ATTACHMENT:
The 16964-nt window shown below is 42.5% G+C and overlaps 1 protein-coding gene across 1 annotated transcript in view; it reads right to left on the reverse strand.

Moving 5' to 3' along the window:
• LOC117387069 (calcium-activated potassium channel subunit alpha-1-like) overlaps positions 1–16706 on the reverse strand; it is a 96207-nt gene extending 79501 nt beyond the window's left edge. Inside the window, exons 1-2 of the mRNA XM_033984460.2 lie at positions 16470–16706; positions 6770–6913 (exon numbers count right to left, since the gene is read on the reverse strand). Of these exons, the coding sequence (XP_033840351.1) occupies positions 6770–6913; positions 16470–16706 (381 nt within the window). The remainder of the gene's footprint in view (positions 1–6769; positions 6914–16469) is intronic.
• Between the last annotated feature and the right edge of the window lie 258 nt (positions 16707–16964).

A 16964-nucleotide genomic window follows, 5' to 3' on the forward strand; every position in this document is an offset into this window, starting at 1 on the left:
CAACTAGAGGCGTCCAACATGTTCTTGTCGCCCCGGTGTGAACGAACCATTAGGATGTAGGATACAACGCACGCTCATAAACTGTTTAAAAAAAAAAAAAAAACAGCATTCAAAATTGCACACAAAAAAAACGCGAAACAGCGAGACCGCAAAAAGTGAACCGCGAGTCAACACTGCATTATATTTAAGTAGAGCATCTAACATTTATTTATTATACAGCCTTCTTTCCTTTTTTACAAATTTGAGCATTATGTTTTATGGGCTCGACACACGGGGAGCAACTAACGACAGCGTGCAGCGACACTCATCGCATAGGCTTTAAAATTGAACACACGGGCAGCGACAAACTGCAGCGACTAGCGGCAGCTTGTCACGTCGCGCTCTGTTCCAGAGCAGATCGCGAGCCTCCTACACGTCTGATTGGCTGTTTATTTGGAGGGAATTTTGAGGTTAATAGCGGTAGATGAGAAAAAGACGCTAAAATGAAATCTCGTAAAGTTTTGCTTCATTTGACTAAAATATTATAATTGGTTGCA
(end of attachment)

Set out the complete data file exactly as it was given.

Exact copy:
The 16964-nt window shown below is 42.5% G+C and overlaps 1 protein-coding gene across 1 annotated transcript in view; it reads right to left on the reverse strand.

Moving 5' to 3' along the window:
• LOC117387069 (calcium-activated potassium channel subunit alpha-1-like) overlaps positions 1–16706 on the reverse strand; it is a 96207-nt gene extending 79501 nt beyond the window's left edge. Inside the window, exons 1-2 of the mRNA XM_033984460.2 lie at positions 16470–16706; positions 6770–6913 (exon numbers count right to left, since the gene is read on the reverse strand). Of these exons, the coding sequence (XP_033840351.1) occupies positions 6770–6913; positions 16470–16706 (381 nt within the window). The remainder of the gene's footprint in view (positions 1–6769; positions 6914–16469) is intronic.
• Between the last annotated feature and the right edge of the window lie 258 nt (positions 16707–16964).

A 16964-nucleotide genomic window follows, 5' to 3' on the forward strand; every position in this document is an offset into this window, starting at 1 on the left:
CAACTAGAGGCGTCCAACATGTTCTTGTCGCCCCGGTGTGAACGAACCATTAGGATGTAGGATACAACGCACGCTCATAAACTGTTTAAAAAAAAAAAAAAAACAGCATTCAAAATTGCACACAAAAAAAACGCGAAACAGCGAGACCGCAAAAAGTGAACCGCGAGTCAACACTGCATTATATTTAAGTAGAGCATCTAACATTTATTTATTATACAGCCTTCTTTCCTTTTTTACAAATTTGAGCATTATGTTTTATGGGCTCGACACACGGGGAGCAACTAACGACAGCGTGCAGCGACACTCATCGCATAGGCTTTAAAATTGAACACACGGGCAGCGACAAACTGCAGCGACTAGCGGCAGCTTGTCACGTCGCGCTCTGTTCCAGAGCAGATCGCGAGCCTCCTACACGTCTGATTGGCTGTTTATTTGGAGGGAATTTTGAGGTTAATAGCGGTAGATGAGAAAAAGACGCTAAAATGAAATCTCGTAAAGTTTTGCTTCATTTGACTAAAATATTATAATTGGTTGCA